The TIPS Framework Version-2.0 : Quality Assurance Guidelines for Teachers as Creators of Open Educational Resources

Paul Kawachi, Commonwealth Educational Media Centre for Asia (CEMCA), Nov 29, 2014
Commentary by Stephen Downes

I'm not so happy with this resource as I am with some of the other resources produced by the Commonwealth Educational Media Centre for Asia (CEMCA). The quality framework the author employs is based on the concept of 'fit for purpose', which is fair enough, but the purpose emphasized is use by educators and publishers. So before even discussing the quality framework there is a long discussion of licensing which repeats the fallacious argument "for public funding and international philanthropic funding to create the OER initially and then allow private enterprise to localise OER and deliver afterwards." The term 'private enterprise' in this is a codeword for 'charge the user'. But if government can pay producers to produce the resource, why can't it pay translators and distributors to distribute the resource? How does it make sense to shift the cost of this to people who have little or no money?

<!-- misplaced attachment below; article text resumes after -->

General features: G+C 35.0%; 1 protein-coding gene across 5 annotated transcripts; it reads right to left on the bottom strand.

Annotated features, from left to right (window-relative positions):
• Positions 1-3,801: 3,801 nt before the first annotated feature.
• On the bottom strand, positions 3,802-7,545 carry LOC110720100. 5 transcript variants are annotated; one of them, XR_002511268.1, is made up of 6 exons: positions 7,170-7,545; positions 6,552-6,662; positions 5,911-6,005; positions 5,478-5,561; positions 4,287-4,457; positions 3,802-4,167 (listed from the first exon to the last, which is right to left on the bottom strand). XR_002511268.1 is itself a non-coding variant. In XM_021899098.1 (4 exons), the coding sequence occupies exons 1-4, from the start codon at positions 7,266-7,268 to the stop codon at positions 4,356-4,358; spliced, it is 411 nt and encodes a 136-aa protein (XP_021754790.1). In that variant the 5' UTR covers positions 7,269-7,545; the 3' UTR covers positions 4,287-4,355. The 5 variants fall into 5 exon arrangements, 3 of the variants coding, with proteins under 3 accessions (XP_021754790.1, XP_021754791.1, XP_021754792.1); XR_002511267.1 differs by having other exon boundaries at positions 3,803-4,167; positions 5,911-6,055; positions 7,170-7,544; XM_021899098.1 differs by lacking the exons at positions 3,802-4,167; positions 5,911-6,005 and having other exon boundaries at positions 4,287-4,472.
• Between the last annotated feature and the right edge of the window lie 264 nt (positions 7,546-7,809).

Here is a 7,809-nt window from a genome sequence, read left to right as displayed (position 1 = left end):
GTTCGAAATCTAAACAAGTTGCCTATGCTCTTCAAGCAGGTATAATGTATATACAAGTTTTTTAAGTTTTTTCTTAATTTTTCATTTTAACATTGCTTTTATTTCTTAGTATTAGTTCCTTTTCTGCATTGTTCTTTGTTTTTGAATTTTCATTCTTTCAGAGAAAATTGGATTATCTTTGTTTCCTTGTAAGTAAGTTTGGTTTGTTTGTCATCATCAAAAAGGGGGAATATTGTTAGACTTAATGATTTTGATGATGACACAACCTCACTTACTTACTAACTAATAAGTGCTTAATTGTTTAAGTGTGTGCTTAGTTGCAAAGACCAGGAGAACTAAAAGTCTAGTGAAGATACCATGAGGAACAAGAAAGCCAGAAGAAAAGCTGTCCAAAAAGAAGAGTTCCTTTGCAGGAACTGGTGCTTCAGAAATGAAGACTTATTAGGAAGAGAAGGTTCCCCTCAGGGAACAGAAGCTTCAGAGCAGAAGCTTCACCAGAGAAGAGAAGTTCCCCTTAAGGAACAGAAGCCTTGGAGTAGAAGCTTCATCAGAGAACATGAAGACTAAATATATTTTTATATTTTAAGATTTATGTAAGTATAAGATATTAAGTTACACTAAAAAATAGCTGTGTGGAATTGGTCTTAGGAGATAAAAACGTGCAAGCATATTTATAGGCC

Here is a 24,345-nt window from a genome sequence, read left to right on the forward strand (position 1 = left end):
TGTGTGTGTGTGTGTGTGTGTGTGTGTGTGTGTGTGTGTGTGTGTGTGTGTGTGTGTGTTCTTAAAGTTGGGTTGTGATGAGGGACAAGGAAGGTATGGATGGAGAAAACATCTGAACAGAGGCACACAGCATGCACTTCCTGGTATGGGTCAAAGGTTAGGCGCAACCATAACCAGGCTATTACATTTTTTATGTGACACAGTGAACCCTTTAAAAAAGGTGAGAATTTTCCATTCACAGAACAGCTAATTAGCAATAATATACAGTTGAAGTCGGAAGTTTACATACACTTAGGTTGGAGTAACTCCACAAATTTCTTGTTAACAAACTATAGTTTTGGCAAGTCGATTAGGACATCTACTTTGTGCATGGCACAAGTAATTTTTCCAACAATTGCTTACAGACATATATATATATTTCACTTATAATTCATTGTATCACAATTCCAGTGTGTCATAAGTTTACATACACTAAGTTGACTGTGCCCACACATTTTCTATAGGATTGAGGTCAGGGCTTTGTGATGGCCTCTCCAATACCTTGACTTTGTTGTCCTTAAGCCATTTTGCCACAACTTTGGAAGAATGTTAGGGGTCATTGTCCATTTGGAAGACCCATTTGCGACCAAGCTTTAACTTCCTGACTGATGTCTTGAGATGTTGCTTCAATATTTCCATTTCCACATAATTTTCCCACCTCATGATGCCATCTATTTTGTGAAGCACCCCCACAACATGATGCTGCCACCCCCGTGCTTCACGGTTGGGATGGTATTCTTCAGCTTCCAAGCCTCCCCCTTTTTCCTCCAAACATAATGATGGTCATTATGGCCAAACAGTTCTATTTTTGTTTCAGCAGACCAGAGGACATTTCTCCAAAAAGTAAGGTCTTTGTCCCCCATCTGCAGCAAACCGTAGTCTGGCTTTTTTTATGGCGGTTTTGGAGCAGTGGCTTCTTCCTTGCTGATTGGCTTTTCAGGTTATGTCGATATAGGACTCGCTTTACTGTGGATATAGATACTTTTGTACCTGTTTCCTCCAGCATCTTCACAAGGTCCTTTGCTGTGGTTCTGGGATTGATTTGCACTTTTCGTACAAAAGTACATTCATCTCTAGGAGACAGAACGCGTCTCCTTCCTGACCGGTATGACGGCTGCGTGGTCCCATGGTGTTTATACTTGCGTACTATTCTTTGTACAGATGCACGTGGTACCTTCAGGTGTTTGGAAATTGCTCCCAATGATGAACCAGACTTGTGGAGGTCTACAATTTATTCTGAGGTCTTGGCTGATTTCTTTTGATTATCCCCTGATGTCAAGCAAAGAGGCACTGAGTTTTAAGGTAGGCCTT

The remainder of the assessment framework is equally trite. For example, we have the dubious assertion that "All the known learning objectives can be categorised into one of the five domains: the Cognitive, the Affective, the Metacognitive, the Environment, and the Management Domain." Similarly, we have the "38 criteria... presented here as the 2014 TIPS Framework version 2.0." These criteria include "You should clearly state the reason and purpose of the OER, its relevance and importance," "Stimulate the intrinsic motivation to learn, eg through arousing curiosity with surprising anecdotes," "Try to offer learning support." This tells me most of all that the author doesn't understand the meaning of the word "criteria". And we have the mis-applied content validity ratio, from Lawse (1975). 40 page PDF.

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